Microsoft shipping container servers
Image: Zahi Asa / Protocol

Microsoft is putting server rooms in shipping containers

Protocol Enterprise

Welcome to Protocol Cloud, your comprehensive roundup of everything you need to know about the week in cloud and enterprise software. This week: why your next Azure data center might arrive on a truck, HashiCorp has a new open-source tool for bringing Dev and Ops together, and do you know how much electricity your apps are using?

The Big Story

Clouds on the edge of town

If you've never seen a data center up close, and you find your post-pandemic self rolling through a part of the world that's home to one, it's worth a look. You can't get too close, of course — AWS doesn't even acknowledge their existence — but in lots of cases you can find them on Google Maps.

Most major cloud data centers are located either in easily accessible places with lots of bandwidth, like the Northern Virginia data center corridor, or in remote places with cheap land and cheap power, like the facilities operated by AWS, Google and Facebook in Eastern Oregon.

  • That strategy made sense in the early days of cloud computing and still works pretty well, but ignores wide swaths of South America, Africa and Asia as well as lots of places in North America and Europe that can't accommodate data center campuses, which can exceed a million square feet.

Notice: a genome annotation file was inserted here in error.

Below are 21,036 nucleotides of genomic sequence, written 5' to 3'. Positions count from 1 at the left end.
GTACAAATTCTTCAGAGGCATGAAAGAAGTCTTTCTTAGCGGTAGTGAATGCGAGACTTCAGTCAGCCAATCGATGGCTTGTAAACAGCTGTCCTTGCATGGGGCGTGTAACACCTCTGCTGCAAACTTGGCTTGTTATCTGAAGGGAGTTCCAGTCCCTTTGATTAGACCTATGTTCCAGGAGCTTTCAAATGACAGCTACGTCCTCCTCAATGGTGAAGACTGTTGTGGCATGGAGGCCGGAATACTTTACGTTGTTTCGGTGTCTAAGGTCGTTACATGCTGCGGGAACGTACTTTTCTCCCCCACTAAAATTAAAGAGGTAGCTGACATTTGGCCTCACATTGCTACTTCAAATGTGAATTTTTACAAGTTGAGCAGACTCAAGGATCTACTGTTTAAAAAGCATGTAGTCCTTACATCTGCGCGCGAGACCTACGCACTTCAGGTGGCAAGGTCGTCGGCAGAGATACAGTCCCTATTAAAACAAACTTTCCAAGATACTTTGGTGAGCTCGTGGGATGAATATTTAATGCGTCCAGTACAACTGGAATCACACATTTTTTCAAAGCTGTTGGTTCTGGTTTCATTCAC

Microsoft has a vision for places where it can't build regular data centers. Its Azure Modular Datacenter, unveiled Tuesday as part of an expansion on its space strategy (more on that below), is a bet that the applications of the future are going to need more computing power in more places around the world that don't lend themselves to large-scale construction.

  • The MDC is about the size of a large trailer you might see on any major highway followed by a "WIDE LOAD" sign, and it contains hundreds of servers as well as storage and networking equipment.
  • It also comes with all the cooling equipment needed to properly operate that number of servers in a small area, and was designed to operate in harsh environmental conditions such as extreme heat.
  • It follows an experiment Microsoft conducted off the coast of Scotland over the last few years with an underwater data center, which could be placed off the coast of pretty much anywhere to deliver computing power in a pinch.

This isn't the industry's first experiment with portable data centers: The concept goes back to some of the earliest days of cloud computing, back when AWS data center guru James Hamilton was still working for Microsoft and companies like Sun Microsystems were playing around with the concept.

But the world has changed a lot in the last 15 years.